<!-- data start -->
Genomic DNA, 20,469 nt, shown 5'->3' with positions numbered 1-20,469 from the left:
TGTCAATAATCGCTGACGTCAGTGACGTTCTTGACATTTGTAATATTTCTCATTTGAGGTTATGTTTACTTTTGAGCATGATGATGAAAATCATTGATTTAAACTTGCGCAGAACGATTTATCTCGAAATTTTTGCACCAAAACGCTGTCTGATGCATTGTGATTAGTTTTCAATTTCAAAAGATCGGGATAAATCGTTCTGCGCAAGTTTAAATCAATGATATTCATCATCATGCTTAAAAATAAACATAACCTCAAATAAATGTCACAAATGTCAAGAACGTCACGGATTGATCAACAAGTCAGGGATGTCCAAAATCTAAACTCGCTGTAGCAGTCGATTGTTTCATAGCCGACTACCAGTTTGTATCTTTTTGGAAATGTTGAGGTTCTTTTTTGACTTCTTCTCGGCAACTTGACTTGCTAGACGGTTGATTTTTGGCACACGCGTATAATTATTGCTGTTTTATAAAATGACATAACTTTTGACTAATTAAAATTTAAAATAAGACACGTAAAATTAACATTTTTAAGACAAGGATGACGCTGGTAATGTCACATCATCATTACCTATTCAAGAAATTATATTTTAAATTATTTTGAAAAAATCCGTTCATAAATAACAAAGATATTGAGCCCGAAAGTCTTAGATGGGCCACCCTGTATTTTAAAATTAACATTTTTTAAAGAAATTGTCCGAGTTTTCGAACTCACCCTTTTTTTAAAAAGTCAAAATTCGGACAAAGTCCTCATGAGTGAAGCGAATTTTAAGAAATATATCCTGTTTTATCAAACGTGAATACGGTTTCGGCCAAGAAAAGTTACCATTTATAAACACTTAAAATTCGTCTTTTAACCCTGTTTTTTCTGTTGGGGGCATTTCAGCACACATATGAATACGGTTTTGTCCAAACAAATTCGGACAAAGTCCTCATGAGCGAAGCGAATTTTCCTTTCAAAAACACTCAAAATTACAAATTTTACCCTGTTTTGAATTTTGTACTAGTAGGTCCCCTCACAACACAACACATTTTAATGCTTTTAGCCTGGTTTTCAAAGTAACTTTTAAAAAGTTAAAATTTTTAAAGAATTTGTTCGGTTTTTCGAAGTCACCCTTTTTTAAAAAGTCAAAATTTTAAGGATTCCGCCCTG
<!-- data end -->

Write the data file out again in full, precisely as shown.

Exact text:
Genomic DNA, 20,469 nt, shown 5'->3' with positions numbered 1-20,469 from the left:
TGTCAATAATCGCTGACGTCAGTGACGTTCTTGACATTTGTAATATTTCTCATTTGAGGTTATGTTTACTTTTGAGCATGATGATGAAAATCATTGATTTAAACTTGCGCAGAACGATTTATCTCGAAATTTTTGCACCAAAACGCTGTCTGATGCATTGTGATTAGTTTTCAATTTCAAAAGATCGGGATAAATCGTTCTGCGCAAGTTTAAATCAATGATATTCATCATCATGCTTAAAAATAAACATAACCTCAAATAAATGTCACAAATGTCAAGAACGTCACGGATTGATCAACAAGTCAGGGATGTCCAAAATCTAAACTCGCTGTAGCAGTCGATTGTTTCATAGCCGACTACCAGTTTGTATCTTTTTGGAAATGTTGAGGTTCTTTTTTGACTTCTTCTCGGCAACTTGACTTGCTAGACGGTTGATTTTTGGCACACGCGTATAATTATTGCTGTTTTATAAAATGACATAACTTTTGACTAATTAAAATTTAAAATAAGACACGTAAAATTAACATTTTTAAGACAAGGATGACGCTGGTAATGTCACATCATCATTACCTATTCAAGAAATTATATTTTAAATTATTTTGAAAAAATCCGTTCATAAATAACAAAGATATTGAGCCCGAAAGTCTTAGATGGGCCACCCTGTATTTTAAAATTAACATTTTTTAAAGAAATTGTCCGAGTTTTCGAACTCACCCTTTTTTTAAAAAGTCAAAATTCGGACAAAGTCCTCATGAGTGAAGCGAATTTTAAGAAATATATCCTGTTTTATCAAACGTGAATACGGTTTCGGCCAAGAAAAGTTACCATTTATAAACACTTAAAATTCGTCTTTTAACCCTGTTTTTTCTGTTGGGGGCATTTCAGCACACATATGAATACGGTTTTGTCCAAACAAATTCGGACAAAGTCCTCATGAGCGAAGCGAATTTTCCTTTCAAAAACACTCAAAATTACAAATTTTACCCTGTTTTGAATTTTGTACTAGTAGGTCCCCTCACAACACAACACATTTTAATGCTTTTAGCCTGGTTTTCAAAGTAACTTTTAAAAAGTTAAAATTTTTAAAGAATTTGTTCGGTTTTTCGAAGTCACCCTTTTTTAAAAAGTCAAAATTTTAAGGATTCCGCCCTG